Croydon Minster

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Coordinates: 51°22′22″N 0°06′22″W / 51.3727°N 0.1061°W / 51.3727; -0.1061

Croydon Minster
The Minster Church of St John Baptist at Croydon
Croydon Minster from the North East
Country United Kingdom
Denomination Church of England
Dedication John the Baptist
Style English Gothic
Parish Croydon
Deanery Croydon Central deanery
Archdeaconry Croydon archdeaconry
Episcopal area Croydon area
Diocese Diocese of Southwark
Vicar(s) Colin J Luke Boswell
Curate(s) Milo Brandon
Organist/Director of music Ronny Krippner
Organist(s) Tom Little, Martin How
Organ scholar Nick Graham
Churchwarden(s) Gail Winter

Croydon Minster is the parish and civic church of the London Borough of Croydon. There are currently more than 35 churches in the borough, with Croydon Minster being the most prominent.[1] It is Grade I listed.

Six Archbishops of Canterbury were buried in the church: in date order these were Edmund Grindal, John Whitgift, Gilbert Sheldon, William Wake, John Potter, and Thomas Herring.


The church was established in the middle Saxon period, and is believed to have been a minster church: one which served as a base for a group of clergy living a communal life, who may have taken some pastoral responsibility for the population of the surrounding district. A charter issued by King Coenwulf of Mercia refers to a council which had taken place close to what is called the monasterium (meaning minster) of Croydon.[2] An Anglo-Saxon will made in about 960 is witnessed by Elfsies, priest of Croydon; and the church is also mentioned in Domesday Book (1086).

The earliest clear record of the church's dedication to St John the Baptist is found in the will of John de Croydon, fishmonger, dated 6 December 1347, which includes a bequest to "the church of S. John de Croydon".[3]

In its final medieval form, the church was mainly a Perpendicular-style structure of late 14th and early 15th-century date. It still bears the arms of archbishops Courtenay and Chicheley, believed to have been its benefactors.

In 1867 the medieval building was gutted by fire. Under the direction of Sir George Gilbert Scott it was rebuilt, incorporating some of the medieval remains (notably the west tower and south porch), and essentially following the same design, while extending the building's footprint further east. It was reconsecrated in 1870. It still contains several important monuments and fittings saved from the old building.[4]

The church was elevated to the status of Croydon Minster (the modern honorific title) on 29 May 2011, the first such change in the diocese of Southwark.

Croydon has strong religious links, Croydon Palace having been a residence of the Archbishop of Canterbury from at least the beginning of the 13th century to the beginning of the 19th. The Bishop of Croydon is a position as an area bishop in the Anglican Diocese of Southwark. The current area bishop is Jonathan Clark, who was consecrated on 21 March 2012, and the current vicar is Colin J. Luke Boswell, Vicar of Croydon and Chaplain to the Whitgift Foundation.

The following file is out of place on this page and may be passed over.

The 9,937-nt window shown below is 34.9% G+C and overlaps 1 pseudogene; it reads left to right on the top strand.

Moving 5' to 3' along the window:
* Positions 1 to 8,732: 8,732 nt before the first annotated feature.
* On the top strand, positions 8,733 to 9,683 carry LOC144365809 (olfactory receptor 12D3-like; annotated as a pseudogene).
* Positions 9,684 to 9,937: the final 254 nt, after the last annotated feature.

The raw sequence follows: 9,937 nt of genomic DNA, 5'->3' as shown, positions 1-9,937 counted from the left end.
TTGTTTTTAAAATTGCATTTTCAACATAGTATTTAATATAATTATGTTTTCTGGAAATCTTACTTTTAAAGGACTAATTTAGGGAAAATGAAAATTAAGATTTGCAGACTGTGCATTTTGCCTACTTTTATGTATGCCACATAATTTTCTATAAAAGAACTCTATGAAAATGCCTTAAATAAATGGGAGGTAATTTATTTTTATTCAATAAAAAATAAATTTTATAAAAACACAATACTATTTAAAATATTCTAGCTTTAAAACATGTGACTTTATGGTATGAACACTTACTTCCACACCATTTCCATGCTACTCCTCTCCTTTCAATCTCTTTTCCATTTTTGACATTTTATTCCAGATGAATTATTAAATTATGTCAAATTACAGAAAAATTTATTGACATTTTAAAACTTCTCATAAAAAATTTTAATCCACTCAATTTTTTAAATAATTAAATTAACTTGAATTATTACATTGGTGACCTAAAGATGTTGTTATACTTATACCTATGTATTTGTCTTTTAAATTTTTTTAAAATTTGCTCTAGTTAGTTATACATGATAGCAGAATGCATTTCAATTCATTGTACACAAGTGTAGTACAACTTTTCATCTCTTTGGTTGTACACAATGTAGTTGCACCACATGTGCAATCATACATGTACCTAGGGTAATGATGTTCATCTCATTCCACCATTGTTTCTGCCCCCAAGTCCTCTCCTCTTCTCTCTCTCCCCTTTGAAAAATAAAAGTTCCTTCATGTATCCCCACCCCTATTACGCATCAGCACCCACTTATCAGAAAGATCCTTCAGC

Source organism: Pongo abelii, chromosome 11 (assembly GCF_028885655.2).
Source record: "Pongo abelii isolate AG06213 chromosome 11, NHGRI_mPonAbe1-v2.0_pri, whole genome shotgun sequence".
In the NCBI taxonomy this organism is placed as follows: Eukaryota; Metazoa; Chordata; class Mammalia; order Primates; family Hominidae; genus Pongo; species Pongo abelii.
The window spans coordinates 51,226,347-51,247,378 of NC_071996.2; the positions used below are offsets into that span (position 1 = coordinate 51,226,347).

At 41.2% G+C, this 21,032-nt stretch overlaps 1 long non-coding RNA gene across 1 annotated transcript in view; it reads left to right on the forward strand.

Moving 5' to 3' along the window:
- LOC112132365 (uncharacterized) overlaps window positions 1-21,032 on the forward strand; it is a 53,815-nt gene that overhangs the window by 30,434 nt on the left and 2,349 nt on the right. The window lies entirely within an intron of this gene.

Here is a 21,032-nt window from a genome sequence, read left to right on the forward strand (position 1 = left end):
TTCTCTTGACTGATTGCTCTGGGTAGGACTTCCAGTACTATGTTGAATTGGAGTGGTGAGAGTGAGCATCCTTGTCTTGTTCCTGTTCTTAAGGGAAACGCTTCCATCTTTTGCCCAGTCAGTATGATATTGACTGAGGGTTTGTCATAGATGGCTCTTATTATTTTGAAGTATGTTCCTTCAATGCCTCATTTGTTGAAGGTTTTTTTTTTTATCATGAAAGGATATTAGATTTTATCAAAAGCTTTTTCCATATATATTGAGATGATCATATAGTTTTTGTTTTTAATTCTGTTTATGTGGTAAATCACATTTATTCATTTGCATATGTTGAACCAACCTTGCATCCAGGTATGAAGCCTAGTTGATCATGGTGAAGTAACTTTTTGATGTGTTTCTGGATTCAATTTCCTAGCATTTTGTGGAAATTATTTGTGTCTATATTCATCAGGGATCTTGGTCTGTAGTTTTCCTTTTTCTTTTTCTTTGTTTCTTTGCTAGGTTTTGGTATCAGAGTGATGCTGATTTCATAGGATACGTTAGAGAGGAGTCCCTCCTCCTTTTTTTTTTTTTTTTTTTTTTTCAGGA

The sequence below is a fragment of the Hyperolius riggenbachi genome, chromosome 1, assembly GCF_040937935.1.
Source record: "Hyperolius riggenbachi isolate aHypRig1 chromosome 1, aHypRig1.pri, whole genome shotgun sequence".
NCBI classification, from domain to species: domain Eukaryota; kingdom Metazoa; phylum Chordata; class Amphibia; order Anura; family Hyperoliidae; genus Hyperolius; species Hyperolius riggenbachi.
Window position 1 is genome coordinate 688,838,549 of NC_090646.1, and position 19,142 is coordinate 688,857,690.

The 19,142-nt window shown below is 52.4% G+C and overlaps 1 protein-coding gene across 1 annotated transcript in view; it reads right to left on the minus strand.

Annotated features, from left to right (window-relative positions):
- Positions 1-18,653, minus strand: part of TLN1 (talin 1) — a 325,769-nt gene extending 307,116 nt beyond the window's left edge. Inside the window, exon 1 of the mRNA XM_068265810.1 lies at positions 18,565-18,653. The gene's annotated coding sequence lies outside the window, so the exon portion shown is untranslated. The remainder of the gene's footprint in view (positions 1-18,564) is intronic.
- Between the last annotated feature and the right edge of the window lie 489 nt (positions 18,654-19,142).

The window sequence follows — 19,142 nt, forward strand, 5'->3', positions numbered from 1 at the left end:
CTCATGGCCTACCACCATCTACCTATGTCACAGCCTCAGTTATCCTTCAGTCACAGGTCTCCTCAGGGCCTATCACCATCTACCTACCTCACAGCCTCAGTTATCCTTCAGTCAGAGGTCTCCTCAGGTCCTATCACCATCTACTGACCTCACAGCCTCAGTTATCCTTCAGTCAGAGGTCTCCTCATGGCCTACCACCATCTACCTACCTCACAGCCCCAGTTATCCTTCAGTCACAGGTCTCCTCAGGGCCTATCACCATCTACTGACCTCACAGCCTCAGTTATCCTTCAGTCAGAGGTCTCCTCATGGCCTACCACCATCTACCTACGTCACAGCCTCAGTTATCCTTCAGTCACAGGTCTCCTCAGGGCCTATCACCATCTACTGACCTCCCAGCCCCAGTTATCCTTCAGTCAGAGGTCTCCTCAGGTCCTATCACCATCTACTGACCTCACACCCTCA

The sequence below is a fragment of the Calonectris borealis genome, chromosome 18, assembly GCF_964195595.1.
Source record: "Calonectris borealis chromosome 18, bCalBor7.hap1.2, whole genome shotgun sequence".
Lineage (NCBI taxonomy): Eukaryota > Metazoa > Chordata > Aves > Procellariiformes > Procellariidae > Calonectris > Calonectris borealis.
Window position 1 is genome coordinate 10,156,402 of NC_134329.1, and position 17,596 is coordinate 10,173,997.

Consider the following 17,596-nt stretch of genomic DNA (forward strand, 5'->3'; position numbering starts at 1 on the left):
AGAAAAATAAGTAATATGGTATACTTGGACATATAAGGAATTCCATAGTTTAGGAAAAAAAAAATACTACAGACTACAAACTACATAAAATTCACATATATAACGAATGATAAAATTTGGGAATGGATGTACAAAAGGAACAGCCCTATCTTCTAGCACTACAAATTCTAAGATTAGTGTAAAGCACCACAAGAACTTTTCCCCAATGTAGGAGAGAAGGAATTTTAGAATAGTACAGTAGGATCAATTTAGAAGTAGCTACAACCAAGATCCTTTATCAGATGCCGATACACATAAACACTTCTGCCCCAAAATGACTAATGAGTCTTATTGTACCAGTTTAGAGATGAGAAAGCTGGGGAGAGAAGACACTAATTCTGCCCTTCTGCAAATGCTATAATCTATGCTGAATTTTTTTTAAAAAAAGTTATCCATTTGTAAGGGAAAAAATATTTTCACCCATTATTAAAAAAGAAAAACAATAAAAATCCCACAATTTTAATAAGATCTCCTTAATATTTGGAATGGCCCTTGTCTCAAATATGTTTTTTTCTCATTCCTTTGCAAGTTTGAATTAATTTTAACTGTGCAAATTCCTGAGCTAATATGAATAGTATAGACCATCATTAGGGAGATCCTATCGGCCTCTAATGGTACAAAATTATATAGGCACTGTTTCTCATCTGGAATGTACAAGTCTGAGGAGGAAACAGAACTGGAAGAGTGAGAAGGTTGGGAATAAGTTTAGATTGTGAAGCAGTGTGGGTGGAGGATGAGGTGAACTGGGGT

The West Tower of Croydon Minster

The church has a large four-manual pipe organ, much of which is by William Hill & Sons and dates from 1869. A specification of the organ is on the National Pipe Organ Register.

There is also a small organ in the St Nicholas Chapel which was obtained from St Mary the Virgin, Preston Candover in 1997. A specification of the chapel organ is on the National Pipe Organ Register.

Organists and Masters of Choristers[edit]

Before the fire of 1867 records are incomplete, but include:

After the fire of 1867:

  • John Rhodes 1857 - 1868
  • Frederick Cambridge 1868 - 1911
  • F. Rowland Tims 1911 - 1918
  • H. Leslie Smith 1918 - 1948
  • Edward Shakespeare 1948 - 1952
  • J. A. Rogans (Hon) 1952 - 1953
  • B. Aldersea 1952 - 1957
  • J. A. Rogans (Hon) 1957 - 1958
  • Derek Holman 1958 - 1965
  • Roy Massey 1965 - 1968
  • Michael Fleming 1968 - 1978[5]
  • David Brookshaw 1978 - 1980
  • Simon Lole 1980 - 1985
  • Carl Jackson 1986 - 1990
  • David Swinson 1990 - 1992
  • Peter Nardone 1993 - 2000
  • Nigel McClintock 2000 - 2007
  • Andrew Cantrill 2008 - 2012
  • Tom Little (Acting) 2012 - 2013
  • Ronny Krippner 2013 -

Organists Laureate

Organists Emeritus


The tower houses a ring of 12 bells cast by the Croydon firm of Gillett & Johnston in 1936, replacing an earlier ring of eight. The eight original bells were recast and hung with new fittings in a new frame with four additional trebles. The new ring of 12 was dedicated by the Bishop of Croydon on 12 December 1936 and the first peal on the new 12 was rung for the coronation of King George VI and Queen Elizabeth in 1937.

The tower and ringers are affiliated to the Surrey Association of Church Bell Ringers.


  1. ^ "Croydon Churches". Eden/National Church Database. 2003. Retrieved 2007-10-16. 
  2. ^ Harris, Oliver (2005). The Archbishops' Town: the making of medieval Croydon. Croydon: Croydon Natural History and Scientific Society. p. 250. 
  3. ^ Sharpe, Reginald R., ed. (1889). Calendar of Wills proved and enrolled in the court of Husting, London, AD 1258-AD 1688 1. London. pp. 401–2. 
  4. ^ "History of Croydon Minster". Croydon Minster. 2011. Retrieved 2011-05-30. 
  5. ^ "Michael Fleming". The Independent (London). 2006-02-27. Retrieved 2010-04-30. 

External links[edit]